Cellular Reprogramming Rejuvenates Old Mice and Boosts Lifespans 30%
The quest for the fountain of youth is as ancient as humanity itself. Now, it appears scientists may have found the source.
Using a process designed to “reprogram” normal adult cells into pluripotent stem cells - cells that can transform into many different kinds of cells - researchers have managed to boost the life spans of mice by up to 30% and rejuvenate some of their tissues.
The treatment did not change the cell’s genetic code, but rather chemical attachments on their DNA called epigenetic marks, responsible for regulating the genome and determining how active certain genes are.
The findings suggest that epigenetic changes are at the heart of the aging process, and offer the tantalizing possibility that those changes may be malleable and possibly even reversible.
“Our study shows that aging may not have to proceed in one single direction,” Juan Carlos Izpisua Belmonte, a professor at the Salk Institute for Biological Studies in San Diego who led the research, said in a press release. “It has plasticity and, with careful modulation, aging might be reversed.”
In 2006, Japanese researcher Shinya Yamanaka showed that it was possible to convert adult cells into induced pluripotent stem (iPS) cells by exposing them to four specific transcription factors (proteins that regulate gene expression). He won a Nobel prize for the discovery in 2012 and the factors are now named after him.
Other researchers have since shown that reprogramming adult cells into stem cells appears to rejuvenate them. But most studies have only achieved this in the petri dish, and attempts to induce pluripotency in animals have resulted in them developing tumors.
Normally the reprogramming process requires the cells to be exposed to the Yamanaka factors for weeks at a time. But in a paper published in the journalCell last week, the Salk researchers describe how they discovered that reducing the exposure time resulted in the reversal of many of the hallmarks of aging without fully reprogramming the cells.
They started by testing the approach on cells from mice with progeria, a disease that causes accelerated aging in both mice and humans. The results were promising, so they decided to see if they could induce the same process in live animals.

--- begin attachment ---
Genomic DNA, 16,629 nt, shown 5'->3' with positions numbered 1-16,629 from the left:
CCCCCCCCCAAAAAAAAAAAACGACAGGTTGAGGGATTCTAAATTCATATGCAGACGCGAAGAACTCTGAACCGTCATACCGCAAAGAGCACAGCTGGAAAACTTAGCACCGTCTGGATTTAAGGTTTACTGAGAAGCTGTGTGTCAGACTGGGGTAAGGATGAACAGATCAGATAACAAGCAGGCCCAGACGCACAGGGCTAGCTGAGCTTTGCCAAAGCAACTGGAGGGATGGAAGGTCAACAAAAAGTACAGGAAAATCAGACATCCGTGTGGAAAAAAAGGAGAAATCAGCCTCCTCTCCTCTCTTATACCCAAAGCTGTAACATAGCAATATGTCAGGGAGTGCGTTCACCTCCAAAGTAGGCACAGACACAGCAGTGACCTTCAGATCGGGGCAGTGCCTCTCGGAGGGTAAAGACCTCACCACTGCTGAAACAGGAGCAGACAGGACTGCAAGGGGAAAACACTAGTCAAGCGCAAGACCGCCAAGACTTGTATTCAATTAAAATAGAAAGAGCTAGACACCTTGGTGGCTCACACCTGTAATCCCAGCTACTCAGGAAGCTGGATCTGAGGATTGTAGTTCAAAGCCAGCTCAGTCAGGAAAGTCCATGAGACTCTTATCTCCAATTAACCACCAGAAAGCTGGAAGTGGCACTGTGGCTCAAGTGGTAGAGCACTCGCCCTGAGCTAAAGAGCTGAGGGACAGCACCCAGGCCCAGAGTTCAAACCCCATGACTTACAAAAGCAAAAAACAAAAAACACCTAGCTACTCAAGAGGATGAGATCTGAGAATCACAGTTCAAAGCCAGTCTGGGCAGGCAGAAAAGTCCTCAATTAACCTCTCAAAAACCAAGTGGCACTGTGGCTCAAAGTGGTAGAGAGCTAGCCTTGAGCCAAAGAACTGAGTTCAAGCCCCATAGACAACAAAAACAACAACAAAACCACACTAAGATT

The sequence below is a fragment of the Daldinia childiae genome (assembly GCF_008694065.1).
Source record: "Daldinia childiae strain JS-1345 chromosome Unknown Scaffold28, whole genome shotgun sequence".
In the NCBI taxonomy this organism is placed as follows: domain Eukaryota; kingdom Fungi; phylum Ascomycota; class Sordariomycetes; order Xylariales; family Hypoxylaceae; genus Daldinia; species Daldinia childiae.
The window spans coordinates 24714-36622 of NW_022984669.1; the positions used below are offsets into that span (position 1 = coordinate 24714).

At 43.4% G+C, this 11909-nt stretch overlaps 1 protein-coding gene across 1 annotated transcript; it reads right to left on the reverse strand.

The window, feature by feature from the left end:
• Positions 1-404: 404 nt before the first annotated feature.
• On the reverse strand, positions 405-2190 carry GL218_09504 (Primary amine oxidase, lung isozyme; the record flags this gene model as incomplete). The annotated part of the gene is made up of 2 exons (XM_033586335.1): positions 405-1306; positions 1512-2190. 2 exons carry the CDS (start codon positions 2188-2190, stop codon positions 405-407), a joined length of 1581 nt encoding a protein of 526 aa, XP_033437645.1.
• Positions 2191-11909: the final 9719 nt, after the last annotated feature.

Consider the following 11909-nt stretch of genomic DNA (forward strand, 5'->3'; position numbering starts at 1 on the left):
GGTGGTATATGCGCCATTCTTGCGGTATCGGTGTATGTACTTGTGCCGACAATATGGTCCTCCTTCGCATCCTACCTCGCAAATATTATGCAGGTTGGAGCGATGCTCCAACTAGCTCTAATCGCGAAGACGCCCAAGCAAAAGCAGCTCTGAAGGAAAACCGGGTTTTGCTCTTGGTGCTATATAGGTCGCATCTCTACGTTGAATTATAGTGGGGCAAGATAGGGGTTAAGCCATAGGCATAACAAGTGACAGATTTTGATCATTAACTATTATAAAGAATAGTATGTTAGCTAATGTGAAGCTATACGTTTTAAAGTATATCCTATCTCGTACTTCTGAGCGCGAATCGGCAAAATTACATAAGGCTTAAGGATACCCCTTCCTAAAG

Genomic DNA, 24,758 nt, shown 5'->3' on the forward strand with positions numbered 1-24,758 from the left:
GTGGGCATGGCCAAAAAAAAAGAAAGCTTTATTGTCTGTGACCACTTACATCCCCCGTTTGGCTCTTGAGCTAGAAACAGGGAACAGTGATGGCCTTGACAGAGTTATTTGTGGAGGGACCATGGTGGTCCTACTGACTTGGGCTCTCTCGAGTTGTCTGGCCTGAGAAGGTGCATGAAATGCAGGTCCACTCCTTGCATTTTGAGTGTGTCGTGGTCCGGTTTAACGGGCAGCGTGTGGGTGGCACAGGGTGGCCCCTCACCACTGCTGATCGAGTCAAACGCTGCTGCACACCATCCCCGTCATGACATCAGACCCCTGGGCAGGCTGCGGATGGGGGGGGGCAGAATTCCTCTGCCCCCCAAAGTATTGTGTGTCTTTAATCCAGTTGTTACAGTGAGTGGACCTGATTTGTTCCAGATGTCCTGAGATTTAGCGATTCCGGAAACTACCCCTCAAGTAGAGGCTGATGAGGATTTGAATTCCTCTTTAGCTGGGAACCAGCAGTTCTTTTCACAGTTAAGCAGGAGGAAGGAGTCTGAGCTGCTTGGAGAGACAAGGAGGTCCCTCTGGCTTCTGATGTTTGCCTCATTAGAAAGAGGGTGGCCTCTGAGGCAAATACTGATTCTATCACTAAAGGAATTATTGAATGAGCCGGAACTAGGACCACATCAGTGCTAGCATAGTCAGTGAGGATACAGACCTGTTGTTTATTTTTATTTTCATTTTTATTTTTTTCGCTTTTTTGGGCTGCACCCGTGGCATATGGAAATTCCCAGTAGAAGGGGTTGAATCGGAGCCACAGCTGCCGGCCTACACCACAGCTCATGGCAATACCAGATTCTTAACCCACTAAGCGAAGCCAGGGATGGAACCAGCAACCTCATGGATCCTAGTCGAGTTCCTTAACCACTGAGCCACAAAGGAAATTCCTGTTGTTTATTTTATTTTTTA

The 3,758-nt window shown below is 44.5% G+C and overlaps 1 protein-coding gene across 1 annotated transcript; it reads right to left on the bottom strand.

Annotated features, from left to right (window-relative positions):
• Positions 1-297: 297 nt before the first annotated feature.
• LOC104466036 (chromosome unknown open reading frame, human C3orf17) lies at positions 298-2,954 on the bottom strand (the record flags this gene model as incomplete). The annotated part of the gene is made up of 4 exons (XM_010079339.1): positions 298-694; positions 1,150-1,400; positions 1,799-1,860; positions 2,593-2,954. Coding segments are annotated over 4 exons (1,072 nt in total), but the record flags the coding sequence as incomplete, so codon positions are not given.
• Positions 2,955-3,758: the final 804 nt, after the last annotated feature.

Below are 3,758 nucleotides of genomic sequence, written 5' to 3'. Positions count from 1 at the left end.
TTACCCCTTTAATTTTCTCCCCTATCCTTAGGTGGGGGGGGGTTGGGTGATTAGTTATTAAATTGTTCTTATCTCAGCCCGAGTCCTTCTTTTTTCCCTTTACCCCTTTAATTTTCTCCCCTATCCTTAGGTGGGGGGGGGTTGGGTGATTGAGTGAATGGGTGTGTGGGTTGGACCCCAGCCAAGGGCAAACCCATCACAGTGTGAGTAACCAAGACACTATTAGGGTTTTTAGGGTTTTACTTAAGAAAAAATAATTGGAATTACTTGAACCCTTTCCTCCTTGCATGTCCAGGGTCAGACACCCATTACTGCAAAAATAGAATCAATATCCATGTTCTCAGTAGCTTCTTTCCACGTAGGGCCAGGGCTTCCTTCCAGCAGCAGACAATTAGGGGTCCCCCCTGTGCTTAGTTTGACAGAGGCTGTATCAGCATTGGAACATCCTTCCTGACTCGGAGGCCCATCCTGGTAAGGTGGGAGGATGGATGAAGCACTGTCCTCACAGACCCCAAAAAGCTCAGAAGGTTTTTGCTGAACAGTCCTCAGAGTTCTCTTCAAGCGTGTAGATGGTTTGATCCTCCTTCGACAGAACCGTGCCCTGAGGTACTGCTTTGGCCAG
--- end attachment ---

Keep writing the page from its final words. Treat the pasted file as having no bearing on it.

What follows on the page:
They genetically modified mice to respond to the antibiotic doxycycline by switching on four genes that produce the Yamanaka factors before cycling the mice on and off the drug, administering it for two days and then withholding it for five.
This partial reprogramming extended the mice’ lifespan from 18 weeks to 24 on average. The mice looked visibly younger, their organ function improved, and importantly, they did not develop tumors.
To see if the approach was isolated to mice with progeria, the researchers then tested it on normal middle-aged mice. They found that partial reprogramming enhanced the regeneration of muscle tissue and beta cells in the pancreas after injury.
Impaired muscle regeneration in older mice (left) and improved regeneration post-reprogramming (right).
Applying partial reprogramming to human skin cells in a dish also made them look and behave young again, but the researchers concede there is a long way to go before they can determine if the approach could lead to potential treatments for people.
“Obviously, mice are not humans and we know it will be much more complex to rejuvenate a person,” said Belmonte. “But this study shows that aging is a very dynamic and plastic process, and therefore will be more amenable to therapeutic interventions than what we previously thought.”
The Salk researchers hope that using easier-to-handle chemicals instead of the Yamanaka factors to reverse the epigenetic changes may prove more practical, but they say it could easily take a decade to get clearance for clinical trials.
Nevertheless, the study provides support for the idea that aging is driven by these epigenetic changes. In humans these changes can often be caused by environmental factors like pollution, stress or smoking and gradually accumulate throughout our lives, making us more vulnerable to disease.
“I do think that epigenetic reprogramming is the ultimate way to reverse aging,” David Sinclair, a Harvard University geneticist and anti-aging researcher, toldScientific American. “This work is the first glimmer that we could live for centuries,” he added.
Compounds like rapamycin and resveratrol, and practices like calorie restriction and transplanting blood from young mice into new mice, have been demonstrated to have anti-aging effects too. Matt Kaeberlein, a molecular biologist at the University of Washington, told Scientific American this suggests there may be more than one aging process at play and therefore extending longevity may require a combination of therapies.
Belmonte told the magazine that it’s possible aging is actually regulated by a single tissue. His lab’s working hypothesis is that this may be the hypothalamus region of the brain, which controls things like hormones, body temperature and circadian rhythms.
It is not yet clear whether the partial reprogramming process affects all tissues in the same way. Regeneration biologist Clive Svendsen of Cedars-Sinai Medical Center in Los Angeles told Science Magazine the study certainly proves that it can rejuvenate some tissues.
But he would like to see studies demonstrating an increase in longevity in healthy animals and also proof that the approach can reduce the effects of aging in the nervous system before he gets too excited.
“Who wants to have a young heart and an old brain?” he said.